I would like to understand in an intuitive level first and then a technical level also (keeping in mind I am a physicist) the difference between the moduli space of vector bundles and the moduli stack of vector bundles over an algebraic variety or scheme over a complete field, in specific $\mathbb{C}$ is sufficient for me.

We can assume that the rank of the vector bundle is fixed. There is some jargon that I cannot figure out: moduli space vs. coarse moduli space, moduli space vs. moduli stack, moduli functor and moduli space etc.

I also want to note that I understand to some extent the definition of an algebraic stack as a 2-category but I do not see how this can be a possibly singular variety whose points parametrize isomorphism classes of vector bundles.

I also am a bit confused on the same question with the replacement of vector bundles to sheaves. But I do have some idea about the differences between the moduli space of the first and the moduli space of coherent torsion free sheaves.

To summarize:

  1. Can you please explain in both intuitive and (Semi)-technical level the difference between the words space and stack?
  2. Can you clarify when we need one and when the other?
  3. Can you explain the jargon?
  4. What happens if we switch to vector bundles to sheaves?

P.S. There are some nice books like the one of Huybrechts but it is quite above my level for now.

  • 5
    $\begingroup$ This has obtained a nice answer from a physicist here. $\endgroup$
    – Dilaton
    Dec 18, 2016 at 18:23

1 Answer 1

  1. To simplify greatly, one is interested in some sort of a "parameter space" for vector bundles, where it makes sense to say one bundle is the "limit" of sequence of other bundles, or to have a "curve" of bundles, and so on. Here you can compare it to simplest parameter spaces, like the projective space or a Grassmanian (in the latter space it makes sense, for example, to take a "curve" of linear subspaces, $C \to Grass$, which just means you are taking a family of linear subspaces parameterized by curve $C$).

Now it turns out that one just cannot construct a parameter space for all vector bundles as a a nice variety (or scheme), this space is somehow too large and too badly behaved.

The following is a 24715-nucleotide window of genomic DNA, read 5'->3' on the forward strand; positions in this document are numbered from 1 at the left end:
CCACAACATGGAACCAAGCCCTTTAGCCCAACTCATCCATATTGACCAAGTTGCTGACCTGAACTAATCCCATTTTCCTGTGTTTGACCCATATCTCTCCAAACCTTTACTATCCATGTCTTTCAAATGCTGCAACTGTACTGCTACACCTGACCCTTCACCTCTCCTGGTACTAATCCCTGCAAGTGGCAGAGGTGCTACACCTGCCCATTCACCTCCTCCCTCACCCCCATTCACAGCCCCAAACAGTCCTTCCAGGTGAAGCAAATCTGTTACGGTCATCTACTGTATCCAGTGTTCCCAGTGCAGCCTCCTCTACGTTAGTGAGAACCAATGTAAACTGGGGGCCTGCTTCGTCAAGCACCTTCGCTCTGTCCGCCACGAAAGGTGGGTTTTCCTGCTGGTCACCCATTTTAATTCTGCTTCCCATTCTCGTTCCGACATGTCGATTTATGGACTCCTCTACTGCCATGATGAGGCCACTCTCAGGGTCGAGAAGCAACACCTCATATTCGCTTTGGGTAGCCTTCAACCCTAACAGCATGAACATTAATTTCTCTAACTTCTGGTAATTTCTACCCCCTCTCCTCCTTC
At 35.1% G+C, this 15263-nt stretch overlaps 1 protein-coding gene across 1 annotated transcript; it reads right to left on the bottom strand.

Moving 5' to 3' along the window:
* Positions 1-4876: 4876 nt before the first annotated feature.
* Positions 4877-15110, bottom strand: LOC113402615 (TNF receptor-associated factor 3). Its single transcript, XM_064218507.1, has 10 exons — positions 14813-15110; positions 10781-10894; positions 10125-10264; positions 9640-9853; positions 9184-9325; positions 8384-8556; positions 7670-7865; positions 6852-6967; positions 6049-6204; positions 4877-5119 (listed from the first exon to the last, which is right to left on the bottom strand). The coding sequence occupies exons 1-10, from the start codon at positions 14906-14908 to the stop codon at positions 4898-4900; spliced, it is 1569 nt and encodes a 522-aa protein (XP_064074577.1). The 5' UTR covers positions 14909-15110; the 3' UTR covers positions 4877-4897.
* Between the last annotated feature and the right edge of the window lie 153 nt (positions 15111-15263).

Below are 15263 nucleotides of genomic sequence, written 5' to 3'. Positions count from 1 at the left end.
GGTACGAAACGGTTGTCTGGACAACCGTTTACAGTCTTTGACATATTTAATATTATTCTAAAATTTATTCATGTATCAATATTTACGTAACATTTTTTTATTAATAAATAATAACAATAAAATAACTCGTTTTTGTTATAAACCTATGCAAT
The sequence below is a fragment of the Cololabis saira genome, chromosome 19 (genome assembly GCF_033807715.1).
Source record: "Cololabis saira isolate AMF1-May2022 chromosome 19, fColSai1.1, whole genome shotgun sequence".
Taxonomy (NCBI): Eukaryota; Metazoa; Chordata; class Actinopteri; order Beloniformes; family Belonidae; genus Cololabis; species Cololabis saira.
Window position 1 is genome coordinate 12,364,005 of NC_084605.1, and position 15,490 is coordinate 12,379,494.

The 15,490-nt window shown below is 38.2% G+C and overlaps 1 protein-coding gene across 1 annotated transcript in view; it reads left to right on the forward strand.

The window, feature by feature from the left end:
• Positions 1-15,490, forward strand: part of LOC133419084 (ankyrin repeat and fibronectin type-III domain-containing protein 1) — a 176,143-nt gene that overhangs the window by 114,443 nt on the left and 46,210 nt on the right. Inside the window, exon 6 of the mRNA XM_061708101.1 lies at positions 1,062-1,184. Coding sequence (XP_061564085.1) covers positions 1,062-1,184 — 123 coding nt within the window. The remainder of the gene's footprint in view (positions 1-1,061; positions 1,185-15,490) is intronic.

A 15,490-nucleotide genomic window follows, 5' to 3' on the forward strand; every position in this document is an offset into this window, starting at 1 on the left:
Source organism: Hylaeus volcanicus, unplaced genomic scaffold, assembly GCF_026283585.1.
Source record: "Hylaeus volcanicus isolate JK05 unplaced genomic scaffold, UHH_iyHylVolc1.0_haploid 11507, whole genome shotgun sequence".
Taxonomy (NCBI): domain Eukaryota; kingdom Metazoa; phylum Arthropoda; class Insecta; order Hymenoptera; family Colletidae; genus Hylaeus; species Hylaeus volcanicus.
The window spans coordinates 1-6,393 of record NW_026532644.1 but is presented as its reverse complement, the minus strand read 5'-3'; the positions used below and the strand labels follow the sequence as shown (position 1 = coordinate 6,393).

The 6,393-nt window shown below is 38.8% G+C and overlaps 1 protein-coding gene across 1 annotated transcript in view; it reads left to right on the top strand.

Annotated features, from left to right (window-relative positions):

At this point one has two choices - either construct a parameter space as something more complicated than a scheme (a stack), or restrict from all vector bundles to some subclass of those (moduli space of (semi)-stable bundles (sheaves)).

If you choose the first route, then your stack will be just a functor, which assigns to any parameterizing base $S$ a set of vector bundles on $X \times S$. [So that when applied to $S=\{pt\}$ one just gets all vector bundles on $X$]. If it happened to be representable by some scheme $M$, we would be done and just work with this "moduli space" $M$. However in this generality it is certainly not representable. Thus one applies the usual Grothendieck's philosophy of functor of points and tries to work with this functor as some sort of a space in and of itself. There is a lot of stacks machinery devoted to constructing "atlases" of sorts allowing one to do geometry.

If you take the second route, and consider all semistable sheaves, then an analogous functor which assigns to any parameterizing base $S$ a set of semistable sheaves turns out to be (co)representable, so that all is fine and we work with the representing scheme directly (and not through the functor of points).

Both points of view have their pro's and con's. It is harder to work with the stack directly, but it somehow keeps the information about all bundles or sheaves. Working with the moduli space of semistable bundles is much more direct, but you now need to worry about how one gets to the information about any old bundle starting from semi-stable ones (and there are ways to decompose a given bundle into (semi)-stable ones - look up Harder-Narasimhan and Jordan-Holder filtrations).

  1. As is usual in mathematics, having both languages allows to shed light from different angles. I might be wrong, but the results one obtains in one language can very often be recast in the other.

  2. If the book by Huybrechts is too technical, you can try looking at Le Potier's "Lectures on vector bundles" (although you won't find anything about stacks there).

  3. Nothing really changes when we pass from vector bundles to sheaves. It is mostly a technical enlargement to get better properties of the resulting object.

PS. This answer is indeed excellent.


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